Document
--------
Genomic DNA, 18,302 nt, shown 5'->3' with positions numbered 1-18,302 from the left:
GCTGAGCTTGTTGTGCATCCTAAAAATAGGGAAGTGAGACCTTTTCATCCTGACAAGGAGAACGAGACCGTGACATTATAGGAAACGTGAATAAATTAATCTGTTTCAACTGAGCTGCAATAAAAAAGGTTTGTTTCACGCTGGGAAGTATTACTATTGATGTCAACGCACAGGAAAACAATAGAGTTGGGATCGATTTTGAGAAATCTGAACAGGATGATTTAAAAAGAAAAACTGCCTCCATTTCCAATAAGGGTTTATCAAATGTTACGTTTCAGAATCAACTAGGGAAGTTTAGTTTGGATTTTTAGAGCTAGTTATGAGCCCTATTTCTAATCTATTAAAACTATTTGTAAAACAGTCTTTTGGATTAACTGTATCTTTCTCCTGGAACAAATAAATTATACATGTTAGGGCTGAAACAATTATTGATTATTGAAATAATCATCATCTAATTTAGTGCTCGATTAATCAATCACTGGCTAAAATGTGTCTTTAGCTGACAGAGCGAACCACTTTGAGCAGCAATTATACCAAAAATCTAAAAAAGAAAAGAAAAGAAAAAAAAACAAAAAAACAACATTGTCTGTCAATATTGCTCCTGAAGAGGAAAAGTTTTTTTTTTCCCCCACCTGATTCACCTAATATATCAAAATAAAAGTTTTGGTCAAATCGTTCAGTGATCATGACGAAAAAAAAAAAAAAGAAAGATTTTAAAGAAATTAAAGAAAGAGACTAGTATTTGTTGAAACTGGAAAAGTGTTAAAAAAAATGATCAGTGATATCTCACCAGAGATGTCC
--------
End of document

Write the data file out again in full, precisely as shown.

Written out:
Genomic DNA, 18,302 nt, shown 5'->3' with positions numbered 1-18,302 from the left:
GCTGAGCTTGTTGTGCATCCTAAAAATAGGGAAGTGAGACCTTTTCATCCTGACAAGGAGAACGAGACCGTGACATTATAGGAAACGTGAATAAATTAATCTGTTTCAACTGAGCTGCAATAAAAAAGGTTTGTTTCACGCTGGGAAGTATTACTATTGATGTCAACGCACAGGAAAACAATAGAGTTGGGATCGATTTTGAGAAATCTGAACAGGATGATTTAAAAAGAAAAACTGCCTCCATTTCCAATAAGGGTTTATCAAATGTTACGTTTCAGAATCAACTAGGGAAGTTTAGTTTGGATTTTTAGAGCTAGTTATGAGCCCTATTTCTAATCTATTAAAACTATTTGTAAAACAGTCTTTTGGATTAACTGTATCTTTCTCCTGGAACAAATAAATTATACATGTTAGGGCTGAAACAATTATTGATTATTGAAATAATCATCATCTAATTTAGTGCTCGATTAATCAATCACTGGCTAAAATGTGTCTTTAGCTGACAGAGCGAACCACTTTGAGCAGCAATTATACCAAAAATCTAAAAAAGAAAAGAAAAGAAAAAAAAACAAAAAAACAACATTGTCTGTCAATATTGCTCCTGAAGAGGAAAAGTTTTTTTTTTCCCCCACCTGATTCACCTAATATATCAAAATAAAAGTTTTGGTCAAATCGTTCAGTGATCATGACGAAAAAAAAAAAAAAGAAAGATTTTAAAGAAATTAAAGAAAGAGACTAGTATTTGTTGAAACTGGAAAAGTGTTAAAAAAAATGATCAGTGATATCTCACCAGAGATGTCC